Tuesday, April 15, 2014

Some assembly required

Brass, atomic weight 223.
Get it into your head early: you cannot store enough finished goods to live the rest of your life just like you live today.

A lot of preppers, subconsciously perhaps, act like if they just set aside enough ammo or beans or whatever, they won't need to worry about whatever the future brings.  Well, you don't have to worry about the future,* but unless you have one foot in the grave already, you're likely going to have to learn to make much of the stuff you'll need or that others will need.

Now, the obvious problem is that there's lots of stuff you need but you can't make. That's the beauty and the Achilles' heel of modern technological society. This means you're going to have to store some stuff until a workaround can be devised.  But stockpiling, other than a small "get-by" stockpile of everything, should be done as efficiently as possible.

As I discussed in the SHTF Stockpile, saving closets fulls of toilet paper is a waste of your space. But saving small, technically difficult to create and replace items is critical. You might be able to fashion a lawn mower blade, but what about a spark plug? The difference between them is more than just how much storage space each demands.

Let's see how this works using ammo as an example, but it will apply to any other product that can be assembled or maintained at home from canned goods to fishing lures to motorcycle engines.

You can store tons and tons of ammo.  It's small, stacks well, trades easily, and so it's good to have a bunch of it in your personal stockpile. But then you have a fire or a flood or a break-in and all your ammo is gone.** When you can't just walk down to your gun store and replace it, what do you do? When the gun that is supposed to shoot that ammo is lost or broken, what do you do?

That's the problem with relying wholly on end products - if you can't buy them, you're stuck. If you have one but it no longer meets your need, you can't use it until you can find someone to trade it to. So let's see if we can find ways to make our storage more efficient, both in terms of space and money, and in eliminating things we don't need.

To start, break your favorite end product down into its component parts.  What are the indivisible pieces?  What are the processes for assembling those pieces?  What is the smallest thing we can and must accumulate in order to re-create the product? What are the parts that break again and again and again?

Modern centerfire*** ammunition is made up of four parts - bullet, powder, brass, and primer.  You can buy and store all of those separately, and so long as have the tools to assemble them, you can save significant space and money.  Plus, thieves are far less likely to carry off a peanut butter jar of cast 9mm bullets than they are a box of finished 9mm ammo.  But in the interest of breaking it down further, let's take a look at each in turn:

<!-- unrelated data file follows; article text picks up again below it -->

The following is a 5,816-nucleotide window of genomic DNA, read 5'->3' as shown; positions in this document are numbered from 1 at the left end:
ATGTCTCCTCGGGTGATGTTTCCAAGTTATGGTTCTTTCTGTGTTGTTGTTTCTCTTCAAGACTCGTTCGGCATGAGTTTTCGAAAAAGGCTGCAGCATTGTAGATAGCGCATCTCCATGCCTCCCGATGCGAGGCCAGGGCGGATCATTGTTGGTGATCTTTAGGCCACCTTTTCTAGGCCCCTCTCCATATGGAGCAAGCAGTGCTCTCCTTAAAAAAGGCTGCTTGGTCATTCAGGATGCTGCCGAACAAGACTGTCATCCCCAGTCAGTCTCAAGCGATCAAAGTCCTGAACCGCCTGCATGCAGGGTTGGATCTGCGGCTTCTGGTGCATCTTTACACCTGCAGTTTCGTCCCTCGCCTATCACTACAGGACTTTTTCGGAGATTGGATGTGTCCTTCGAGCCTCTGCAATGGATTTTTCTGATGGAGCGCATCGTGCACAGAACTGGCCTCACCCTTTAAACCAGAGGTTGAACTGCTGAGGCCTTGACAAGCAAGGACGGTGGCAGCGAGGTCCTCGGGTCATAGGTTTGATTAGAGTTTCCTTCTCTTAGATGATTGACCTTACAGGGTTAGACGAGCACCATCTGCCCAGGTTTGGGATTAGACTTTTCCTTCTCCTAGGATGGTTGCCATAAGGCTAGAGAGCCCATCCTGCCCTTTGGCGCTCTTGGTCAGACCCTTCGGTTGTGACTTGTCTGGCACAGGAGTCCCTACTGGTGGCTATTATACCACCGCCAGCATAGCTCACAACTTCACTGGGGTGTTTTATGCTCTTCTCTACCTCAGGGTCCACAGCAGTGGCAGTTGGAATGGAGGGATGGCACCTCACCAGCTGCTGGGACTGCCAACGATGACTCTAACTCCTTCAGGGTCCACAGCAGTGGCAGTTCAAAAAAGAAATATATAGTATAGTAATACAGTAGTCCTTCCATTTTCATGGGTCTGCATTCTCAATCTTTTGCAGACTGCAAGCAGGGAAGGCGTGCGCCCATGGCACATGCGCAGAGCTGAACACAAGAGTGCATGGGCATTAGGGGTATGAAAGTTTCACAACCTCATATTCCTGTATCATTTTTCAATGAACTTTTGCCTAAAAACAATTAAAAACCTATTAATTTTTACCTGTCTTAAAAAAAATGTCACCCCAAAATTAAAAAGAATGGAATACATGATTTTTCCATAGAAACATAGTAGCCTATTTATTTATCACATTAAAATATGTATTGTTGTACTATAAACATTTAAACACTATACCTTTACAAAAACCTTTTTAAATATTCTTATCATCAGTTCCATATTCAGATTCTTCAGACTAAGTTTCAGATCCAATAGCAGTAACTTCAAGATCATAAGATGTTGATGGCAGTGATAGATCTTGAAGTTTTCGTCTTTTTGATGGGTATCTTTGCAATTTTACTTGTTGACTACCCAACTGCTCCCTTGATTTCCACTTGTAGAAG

Bullets: A bullet is simply a hunk of metal of a proper size and shape to be shot from a gun.  It could be made of lead and tin and antimony. It might be a copper coating over a core of aluminum powder. It might be 100% zinc or even, for werewolves, silver. Maybe it has a little aluminum gas check attached to its bottom.  Maybe it has some lubricant**** in its grooves. But there's nothing complex about it - it's simply metal molded into a specific shape.  We'll later do a post about casting bullets (maybe we'll even get our good friend Giraffe to write it, nudge nudge, wink wink), but suffice it to say that anyone can fashion one. The tools and process are simple. 

Brass: The beauty of reloading your own brass goes far beyond the therapeutic effects of recycling. Because you can use brass again and again, you don't need to store as much of it as you would finished ammo. A thousand rounds of 9mm fills 20 boxes, with quite a bit of space and cost.  But the brass needed to load and shoot those thousand rounds - figure 200 pieces each reused 5 times - can almost fit in a sandwich bag. You probably can't make brass casings yourself, so where do you get them? Save your own brass, visit the range at sunup, buy 500 pieces on Amazon for $20. Free or almost free brass is not hard to come by, and over the course of a year you can probably collect enough to last you a lifetime if you shoot a common caliber. Finding reloadable 7.62x39 brass lying around is a significant challenge. Finding 45ACP is not.

Powder and primers: Until you build your smokeless powder manufactory, these are two items you're just going to have to store. Fortunately, they are both far more compact than finished ammo.  A pound of pistol powder - enough for ~1000 rounds of 9mm - is about the size of a large vitamin bottle. A thousand primers to go with it is about the size of a brick.